1

I am using a JSON map to save objects (e.g. users) whose ids are the keys of the map but the object (user) itself also contains the id.

JSON

{
   "john":{
      "username":"john",
      "age":30
   },
   "bob":{
      "username":"bob",
      "age":40
   },
   "chris":{
      "username":"chris",
      "age":50
   }
}

Class

class user {
   String username;
   Integer age;

   getUsername() {
      return username;
   }
}

I want to use the map to retrieve the objects easily but at the same time I don't want to have ids as keys in the map and as attributes of the object. What is the cleanest solution for this?

I can think of the following solutions:

  1. Don't use map but list. But then accessing the elements will need an iteration over the list and I can't use simple get(K key) methods.
  2. Don't save username in object But then getUsername() will need to know where it was saved in the map which will imho be really bad coupling.
  3. Use enums for usernames But then users can not be dynamically read from JSON.
  • 5
    What's wrong with having ids as keys in the map and attributes of the object? – Dan Pichelman Dec 27 '16 at 20:15
  • I save the same information twice which feels wrong. – mrplow Dec 27 '16 at 20:17
  • 4
    Are there any reasons not to use integer-based IDs (either within the lifetime of a running application or uniquely assigned by a database) – rwong Dec 27 '16 at 20:47
  • slightly OT but I suggest you to use incremental integer ids, I always found "talking codes" sooner or later bites you back. ie: if you have a history of user actions, and then a user changes his username ? – simone cittadini Dec 28 '16 at 10:37
  • @rwong The main advantage of using the username as keys is more convenient access to the elements. Instead of using integer ids I could simply move from a map to a list or array. A map with integer ids does not provide any benefits. – mrplow Dec 28 '16 at 11:46
4

The user is an entity of your application and as such it should contain all the necessary fields that represent a real user.

The user entity has absolutelly nothing to do with various structures you use throughout your application for performance, display, persisting, etc. Elements in a collection should not be aware of the collection in which they are held. Just because a map needs a key to store a value, it does not mean you have to do something to the value to remove duplication.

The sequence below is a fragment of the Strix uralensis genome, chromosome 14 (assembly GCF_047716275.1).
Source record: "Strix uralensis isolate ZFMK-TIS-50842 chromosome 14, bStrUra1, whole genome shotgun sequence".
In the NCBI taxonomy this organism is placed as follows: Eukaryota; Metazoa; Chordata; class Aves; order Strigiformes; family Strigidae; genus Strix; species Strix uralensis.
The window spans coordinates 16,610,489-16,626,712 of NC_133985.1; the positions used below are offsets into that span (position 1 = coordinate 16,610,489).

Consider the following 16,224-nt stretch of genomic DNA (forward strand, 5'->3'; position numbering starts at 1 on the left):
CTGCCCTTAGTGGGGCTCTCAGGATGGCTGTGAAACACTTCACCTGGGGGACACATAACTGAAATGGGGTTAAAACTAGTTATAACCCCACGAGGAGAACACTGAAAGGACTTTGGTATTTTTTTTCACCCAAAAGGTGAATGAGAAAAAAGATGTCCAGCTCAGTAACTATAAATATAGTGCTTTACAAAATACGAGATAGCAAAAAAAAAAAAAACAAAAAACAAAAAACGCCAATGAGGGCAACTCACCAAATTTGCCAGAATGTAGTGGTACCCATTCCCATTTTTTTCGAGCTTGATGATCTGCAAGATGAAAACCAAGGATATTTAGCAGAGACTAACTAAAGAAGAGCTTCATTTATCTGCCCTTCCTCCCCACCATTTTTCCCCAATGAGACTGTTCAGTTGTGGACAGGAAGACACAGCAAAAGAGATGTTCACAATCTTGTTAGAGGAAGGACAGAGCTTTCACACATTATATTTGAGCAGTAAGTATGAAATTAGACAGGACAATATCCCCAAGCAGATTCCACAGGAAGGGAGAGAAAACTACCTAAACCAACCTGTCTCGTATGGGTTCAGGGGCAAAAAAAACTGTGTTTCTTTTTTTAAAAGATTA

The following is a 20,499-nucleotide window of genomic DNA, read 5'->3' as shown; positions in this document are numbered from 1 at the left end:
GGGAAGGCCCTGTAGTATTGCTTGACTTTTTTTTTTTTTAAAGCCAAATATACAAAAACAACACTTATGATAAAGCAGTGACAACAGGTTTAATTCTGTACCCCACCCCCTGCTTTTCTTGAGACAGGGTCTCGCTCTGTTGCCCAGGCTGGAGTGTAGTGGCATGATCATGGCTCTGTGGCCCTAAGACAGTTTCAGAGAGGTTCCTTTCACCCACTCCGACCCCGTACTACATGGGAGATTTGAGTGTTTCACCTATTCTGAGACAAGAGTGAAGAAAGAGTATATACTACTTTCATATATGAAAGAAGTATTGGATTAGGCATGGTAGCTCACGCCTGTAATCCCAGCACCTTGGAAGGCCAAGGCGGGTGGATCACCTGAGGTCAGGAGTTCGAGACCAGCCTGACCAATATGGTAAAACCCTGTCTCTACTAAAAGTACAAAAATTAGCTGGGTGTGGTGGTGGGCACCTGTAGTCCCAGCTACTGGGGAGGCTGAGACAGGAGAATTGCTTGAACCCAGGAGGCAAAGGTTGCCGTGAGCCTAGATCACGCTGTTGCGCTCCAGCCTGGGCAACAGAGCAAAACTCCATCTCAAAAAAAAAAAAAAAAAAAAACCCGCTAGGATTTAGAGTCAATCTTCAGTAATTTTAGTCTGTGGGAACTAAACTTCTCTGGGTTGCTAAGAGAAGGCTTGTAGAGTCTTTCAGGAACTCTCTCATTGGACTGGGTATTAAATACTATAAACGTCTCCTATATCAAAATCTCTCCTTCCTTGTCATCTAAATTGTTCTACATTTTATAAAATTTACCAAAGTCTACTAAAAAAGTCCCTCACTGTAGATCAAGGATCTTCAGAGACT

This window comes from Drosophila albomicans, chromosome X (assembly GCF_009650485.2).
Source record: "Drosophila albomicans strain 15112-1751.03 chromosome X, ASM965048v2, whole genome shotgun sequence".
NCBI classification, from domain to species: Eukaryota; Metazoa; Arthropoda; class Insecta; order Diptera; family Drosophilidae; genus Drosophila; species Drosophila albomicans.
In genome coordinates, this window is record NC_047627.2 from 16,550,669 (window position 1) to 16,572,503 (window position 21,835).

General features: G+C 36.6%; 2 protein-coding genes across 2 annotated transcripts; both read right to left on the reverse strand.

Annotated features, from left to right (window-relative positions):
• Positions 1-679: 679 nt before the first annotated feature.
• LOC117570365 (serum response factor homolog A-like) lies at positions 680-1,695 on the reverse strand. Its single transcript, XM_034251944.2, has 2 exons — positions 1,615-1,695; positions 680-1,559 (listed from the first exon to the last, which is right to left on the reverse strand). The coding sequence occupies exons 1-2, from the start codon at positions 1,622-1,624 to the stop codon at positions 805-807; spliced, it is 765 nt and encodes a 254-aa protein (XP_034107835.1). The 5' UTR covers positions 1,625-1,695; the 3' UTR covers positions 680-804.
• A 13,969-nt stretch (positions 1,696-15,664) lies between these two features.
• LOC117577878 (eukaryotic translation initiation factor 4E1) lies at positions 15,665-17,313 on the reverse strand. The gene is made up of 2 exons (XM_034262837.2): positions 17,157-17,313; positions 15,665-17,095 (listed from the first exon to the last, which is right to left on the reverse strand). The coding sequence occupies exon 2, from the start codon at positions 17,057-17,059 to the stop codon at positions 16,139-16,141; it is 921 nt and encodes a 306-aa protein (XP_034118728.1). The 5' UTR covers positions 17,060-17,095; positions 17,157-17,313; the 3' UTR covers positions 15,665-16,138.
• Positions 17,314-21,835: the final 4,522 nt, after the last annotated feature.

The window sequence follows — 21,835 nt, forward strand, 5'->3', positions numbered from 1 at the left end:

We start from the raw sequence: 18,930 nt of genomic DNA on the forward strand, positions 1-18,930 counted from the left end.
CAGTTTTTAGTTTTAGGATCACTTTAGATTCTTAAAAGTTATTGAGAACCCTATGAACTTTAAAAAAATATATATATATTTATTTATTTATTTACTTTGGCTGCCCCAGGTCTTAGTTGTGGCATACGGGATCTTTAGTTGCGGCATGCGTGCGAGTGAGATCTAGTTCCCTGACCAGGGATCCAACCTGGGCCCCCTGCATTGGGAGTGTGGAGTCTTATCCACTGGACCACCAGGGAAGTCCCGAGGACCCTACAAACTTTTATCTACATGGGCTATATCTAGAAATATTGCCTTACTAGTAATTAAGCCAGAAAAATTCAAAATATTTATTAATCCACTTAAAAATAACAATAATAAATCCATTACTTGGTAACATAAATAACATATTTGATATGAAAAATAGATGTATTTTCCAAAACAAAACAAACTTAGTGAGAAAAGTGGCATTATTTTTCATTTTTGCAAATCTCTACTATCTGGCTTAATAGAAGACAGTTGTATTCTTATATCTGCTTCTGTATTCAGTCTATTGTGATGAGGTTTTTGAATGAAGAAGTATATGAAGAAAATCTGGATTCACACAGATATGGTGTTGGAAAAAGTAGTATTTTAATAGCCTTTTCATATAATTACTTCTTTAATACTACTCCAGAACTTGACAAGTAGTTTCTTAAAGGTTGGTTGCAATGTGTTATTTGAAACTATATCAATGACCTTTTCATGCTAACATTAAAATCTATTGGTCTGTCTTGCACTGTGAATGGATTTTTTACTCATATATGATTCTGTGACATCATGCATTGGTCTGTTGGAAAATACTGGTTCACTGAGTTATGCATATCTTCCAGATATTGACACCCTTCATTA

You are overthinking this. There is no problem with having the username in the JSON representation. As your application grows you will see that working with entities instead of individual fields makes your API/code more intuitive.

3

Consider separating your concerns. Right now you're saving your indexed data. However, the indexing of the data is an implementation detail. What if you find that you're retrieving based on age often enough that you want to index based on that?

Instead, save as an array, and when you load the data you perform the indexing. Process the data into a useful structure in memory, where duplication is acceptable. When you save, remove the duplication. This minimizes the amount of information saved to disk or transmitted over the wire. Remember that even today, CPU is orders of magnitude faster than disk, which is orders of magnitude faster than internet.

0

First, let me say that I completely agree with answers provided by @Bogdan and @KevinFee. Having said that, my answer will just expand on their answers by providing a suggestion on how you can achieve this.

Consider using the following approach:

class User
{
    public int Age { get; set; }
}

class IdentifiedUser : User 
{
    public string Username { get; set; }

    public IdentifiedUser(User user, string username)
    {
        Username = username;
        Age = user.Age;
    }

    public User CreateUser()
    {
        return new User
        {
            Age = this.Age
        };
    }
}

class UserRepository
{
    public Dictionary<string, User> Repository = new Dictionary<string, User>();

    public void AddUser(IdentifiedUser identifiedUser)
    {
        Repository.Add(identifiedUser.Username, identifiedUser.CreateUser());
    }

    public IdentifiedUser GetUser(string username)
    {
        return new IdentifiedUser(Repository[username], username);
    }
}

Now obviously, I omitted some of the good practices like the checks for existence of the key in the dictionary because I want to focus on the problem at hand.

The idea here is to have the repository of objects that do not have redundant information in them, but to also provide a mechanism to provide those objects to the outside world with the identification data included. This could also be achieved through association rather than inheritance. That way, you minimize the disk space, at the cost of negligible CPU overhead.

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